The first pad should be placed on the upper right side of the chest, slightly below the collarbone. Ensure that you have placed the second pad on the left side of the chest, slightly under the armpit. Ensure that you place the pad lengthways, with the long side in line with the length of their body
Plug in the connector
Ensure the person is not touched by anyone, you included, then allow the AED to analyze the rhythm of the person’s heart by pushing the button written “analyze”
In case the AED makes a recommendation that you deliver a shock to the person, ensure that no one is touching the person and tell every person to “stand clear.” After everyone has heeded this, press the button written “shock”
After you have delivered the shock, start the CPR process. In case no shock has been advised, you can commence the CPR process. Complete approximately five CPR cycles in about two minutes.
Continue with the AED prompts. Automated external defibrillators (AEDs) are safe to use. There are no reports of AEDs harming bystanders or users. Also, there are no reports of AEDs delivering inappropriate shocks.
If someone is having sudden cardiac arrest, using an AED and giving CPR can improve the person’s chance of survival.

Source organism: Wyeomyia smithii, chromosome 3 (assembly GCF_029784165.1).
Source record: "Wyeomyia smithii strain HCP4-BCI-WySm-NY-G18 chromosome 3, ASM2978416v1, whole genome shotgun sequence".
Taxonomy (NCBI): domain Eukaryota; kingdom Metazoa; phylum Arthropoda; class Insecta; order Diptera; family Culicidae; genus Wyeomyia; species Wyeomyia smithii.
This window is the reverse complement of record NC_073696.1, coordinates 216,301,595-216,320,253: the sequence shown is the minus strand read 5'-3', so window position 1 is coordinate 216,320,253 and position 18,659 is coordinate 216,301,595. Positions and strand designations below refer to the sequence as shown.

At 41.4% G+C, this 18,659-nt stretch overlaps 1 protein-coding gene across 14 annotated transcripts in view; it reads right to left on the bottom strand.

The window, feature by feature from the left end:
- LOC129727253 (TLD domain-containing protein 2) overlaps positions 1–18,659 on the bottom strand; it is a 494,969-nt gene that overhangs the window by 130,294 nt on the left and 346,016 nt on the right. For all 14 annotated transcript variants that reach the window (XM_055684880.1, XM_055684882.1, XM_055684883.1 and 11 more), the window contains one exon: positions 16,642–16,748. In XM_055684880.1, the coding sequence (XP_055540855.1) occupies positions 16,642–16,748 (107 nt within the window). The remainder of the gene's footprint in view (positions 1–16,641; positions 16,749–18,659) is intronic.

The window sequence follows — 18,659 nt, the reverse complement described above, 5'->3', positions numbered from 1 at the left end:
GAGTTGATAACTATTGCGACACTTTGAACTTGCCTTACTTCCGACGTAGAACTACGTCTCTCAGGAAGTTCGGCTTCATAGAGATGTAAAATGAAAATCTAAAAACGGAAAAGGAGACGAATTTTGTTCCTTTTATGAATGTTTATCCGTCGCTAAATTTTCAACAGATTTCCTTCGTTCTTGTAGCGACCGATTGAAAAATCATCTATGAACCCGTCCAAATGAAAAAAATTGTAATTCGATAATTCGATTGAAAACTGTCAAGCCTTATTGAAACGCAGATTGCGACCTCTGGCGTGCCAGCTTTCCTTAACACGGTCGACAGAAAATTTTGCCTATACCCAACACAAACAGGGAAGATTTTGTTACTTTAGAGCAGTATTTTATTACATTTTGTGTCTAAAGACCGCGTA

In case the person shows obvious life signs, stop CPR and observe the breathing process to confirm if there are changes in the condition.
Picture taken from NIH website in order to educate the public.
(NIH, January 26, 2012, https://www.nhlbi.nih.gov/health-topics/automated-external-defibrillator).
When a foreign object lodges in a person’s throat, choking occurs. In adults, a piece of food can be the culprit and more often causes choking.
Signs of a Mild Airway Obstruction
If the airway obstruction is mild, typically the victim has good air exchange and can cough forcefully. The victim may wheeze between coughs.
As long as good air exchange continues, encourage the victim to continue coughing. Do not interfere with the victim’s own attempts to relieve the obstruction. Stay with the victim and monitor the condition. If mild airway obstruction continues or progresses to signs of severe airway obstruction, activate the emergency response system.
Signs of Severe Airway Obstruction